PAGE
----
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Find the Truth on the Internet
Misinformation: You may have heard this term thrown around on the news and on social media … but what is it, really? Let’s take a look into what it means, how to spot it and some tips you can follow right now for verifying news sources.
The term “misinformation” is used to refer to a wide range of inaccurate or misleading information, including hoaxes and scams. Misinformation isn’t always spread maliciously, but regardless of the reason behind why it is shared, the result is generally the same: people on the receiving end believe that something wrong is actually right, or that something happened that never did. This leads to misunderstandings that may snowball. If one person shares a piece of misinformation with 10 of their friends, and they each share it with 10 of their friends, it’s already reached well over 100 people in just a few simple clicks.
At worst, the effects can vary from inaccurate health information that makes people sick, to false political information that puts people in danger.
Misinformation refers to false or misleading information that is spread online. The term “misinformation” is used in favor of saying “fake news”.
Why not just say “fake news”?
“Fake news” is a term popularly used by the powerful to discredit legitimate information, science, and journalism, and the people who speak up about it. The term “fake news” is also not a helpful description… is that news really “fake”? Or is it genuine, but inconvenient or uncomfortable?
Did you know? In addition to the terms misinformation and fake news, you may also hear other terms like disinformation and malinformation. You can read more about them (here).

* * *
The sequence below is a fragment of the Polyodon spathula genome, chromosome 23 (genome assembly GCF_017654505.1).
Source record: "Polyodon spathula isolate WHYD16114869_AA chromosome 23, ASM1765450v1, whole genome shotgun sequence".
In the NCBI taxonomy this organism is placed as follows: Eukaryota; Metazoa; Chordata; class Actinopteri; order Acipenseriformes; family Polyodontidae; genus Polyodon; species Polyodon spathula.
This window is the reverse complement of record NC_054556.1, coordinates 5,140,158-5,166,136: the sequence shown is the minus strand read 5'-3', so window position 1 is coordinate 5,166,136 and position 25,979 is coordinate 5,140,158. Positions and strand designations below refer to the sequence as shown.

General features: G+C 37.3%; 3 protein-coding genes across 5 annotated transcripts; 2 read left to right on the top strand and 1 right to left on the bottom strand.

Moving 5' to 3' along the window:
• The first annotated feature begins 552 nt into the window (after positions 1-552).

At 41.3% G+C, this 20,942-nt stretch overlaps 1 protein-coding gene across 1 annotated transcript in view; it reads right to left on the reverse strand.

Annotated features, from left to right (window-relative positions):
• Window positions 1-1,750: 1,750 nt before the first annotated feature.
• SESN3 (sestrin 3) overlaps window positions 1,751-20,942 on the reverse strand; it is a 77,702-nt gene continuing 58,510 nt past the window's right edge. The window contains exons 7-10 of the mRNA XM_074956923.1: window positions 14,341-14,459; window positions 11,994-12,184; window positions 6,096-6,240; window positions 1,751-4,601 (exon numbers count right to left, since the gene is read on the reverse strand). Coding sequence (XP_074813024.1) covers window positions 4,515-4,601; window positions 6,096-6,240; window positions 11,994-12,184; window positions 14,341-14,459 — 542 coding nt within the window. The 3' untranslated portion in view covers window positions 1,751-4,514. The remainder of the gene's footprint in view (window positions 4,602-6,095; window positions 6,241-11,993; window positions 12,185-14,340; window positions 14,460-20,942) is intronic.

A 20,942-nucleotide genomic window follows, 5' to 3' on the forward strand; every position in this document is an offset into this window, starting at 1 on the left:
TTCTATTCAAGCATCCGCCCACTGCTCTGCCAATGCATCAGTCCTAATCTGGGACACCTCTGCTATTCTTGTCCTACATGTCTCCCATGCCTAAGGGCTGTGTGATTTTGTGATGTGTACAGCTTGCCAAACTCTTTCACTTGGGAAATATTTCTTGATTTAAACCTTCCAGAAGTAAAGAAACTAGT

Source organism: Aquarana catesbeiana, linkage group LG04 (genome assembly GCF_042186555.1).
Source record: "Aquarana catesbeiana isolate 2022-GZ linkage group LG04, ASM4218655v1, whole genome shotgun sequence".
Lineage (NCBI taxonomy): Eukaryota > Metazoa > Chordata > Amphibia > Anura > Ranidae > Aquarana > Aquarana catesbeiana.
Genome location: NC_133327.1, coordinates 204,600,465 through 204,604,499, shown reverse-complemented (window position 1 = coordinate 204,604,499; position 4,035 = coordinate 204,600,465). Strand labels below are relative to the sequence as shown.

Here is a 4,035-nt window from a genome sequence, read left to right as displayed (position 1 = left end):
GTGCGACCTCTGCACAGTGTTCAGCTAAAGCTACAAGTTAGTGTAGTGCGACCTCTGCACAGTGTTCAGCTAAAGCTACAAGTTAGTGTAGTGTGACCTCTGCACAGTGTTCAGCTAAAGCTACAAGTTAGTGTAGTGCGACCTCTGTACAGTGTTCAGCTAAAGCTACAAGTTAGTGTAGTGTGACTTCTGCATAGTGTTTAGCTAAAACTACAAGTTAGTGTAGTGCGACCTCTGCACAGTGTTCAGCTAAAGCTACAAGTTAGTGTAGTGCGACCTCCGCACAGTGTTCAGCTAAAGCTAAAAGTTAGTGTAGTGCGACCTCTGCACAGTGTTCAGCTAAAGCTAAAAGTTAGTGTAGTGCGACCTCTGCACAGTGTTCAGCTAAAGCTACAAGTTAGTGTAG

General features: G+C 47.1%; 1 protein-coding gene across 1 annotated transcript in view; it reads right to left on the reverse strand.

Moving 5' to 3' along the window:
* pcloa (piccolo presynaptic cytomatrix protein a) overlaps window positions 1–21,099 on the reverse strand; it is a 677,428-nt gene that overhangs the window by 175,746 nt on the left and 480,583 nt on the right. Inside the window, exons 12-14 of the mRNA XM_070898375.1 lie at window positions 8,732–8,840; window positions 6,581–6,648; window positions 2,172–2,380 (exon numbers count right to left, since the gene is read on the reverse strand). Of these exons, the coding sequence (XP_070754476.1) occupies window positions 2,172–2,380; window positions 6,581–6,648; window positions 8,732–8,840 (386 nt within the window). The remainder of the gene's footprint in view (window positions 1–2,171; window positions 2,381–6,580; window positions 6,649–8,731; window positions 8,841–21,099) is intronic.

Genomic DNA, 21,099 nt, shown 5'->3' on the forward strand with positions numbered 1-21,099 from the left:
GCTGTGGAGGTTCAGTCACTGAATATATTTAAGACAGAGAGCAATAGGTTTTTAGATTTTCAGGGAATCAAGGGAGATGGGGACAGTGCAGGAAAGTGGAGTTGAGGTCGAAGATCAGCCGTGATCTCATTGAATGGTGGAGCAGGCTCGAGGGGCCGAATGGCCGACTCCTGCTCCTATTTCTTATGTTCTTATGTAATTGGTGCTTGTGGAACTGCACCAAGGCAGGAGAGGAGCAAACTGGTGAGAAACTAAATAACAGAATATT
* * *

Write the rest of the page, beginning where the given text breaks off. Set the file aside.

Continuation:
In some cases, misinformation can also act as a form of propaganda, and it can occasionally find its way to mainstream media outlets.
Maybe you think you’ve never fallen for misinformation, or that you’re an expert at identifying it. You might be surprised how convincing it can be.
Can you spot the false information?
In 2011, reports of an intact, fossilised, 110-million year old dinosaur found in Canada went viral. Was this story true or false?
The quote “A winner is a dreamer who never gives up,” was famously said by Marie Curie in 1932. Are these details real or false?
An image that circulated in 2011 attributed to the damage caused by Hurricane Irene shows a shark swimming in a flooded road. Was the photo real or false?
The Malabar is a giant, rainbow-coloured squirrel found in India. Is this true or another case of an altered photo?
That moment former president of the US, Barack Obama, kicked in a door after a speech, caught on video. Was the video real or false?
If you found yourself struggling to find the right answer on any of those, you are not alone. Misinformation is usually constructed and spread in clever ways, making it difficult to tell if it is real or false. That’s why we all need to become investigators, which we’ll talk about more later.
As you’ll have noticed, those examples were pretty harmless. Wrongfully believing Obama kicked down that door may change your perspective of the former president, but it’s unlikely to result in further damage. There are many times where, especially in the past couple of years, misinformation has caused irreparable damage. Below, you can find examples of when misinformation crossed the line.
Rumours that went too far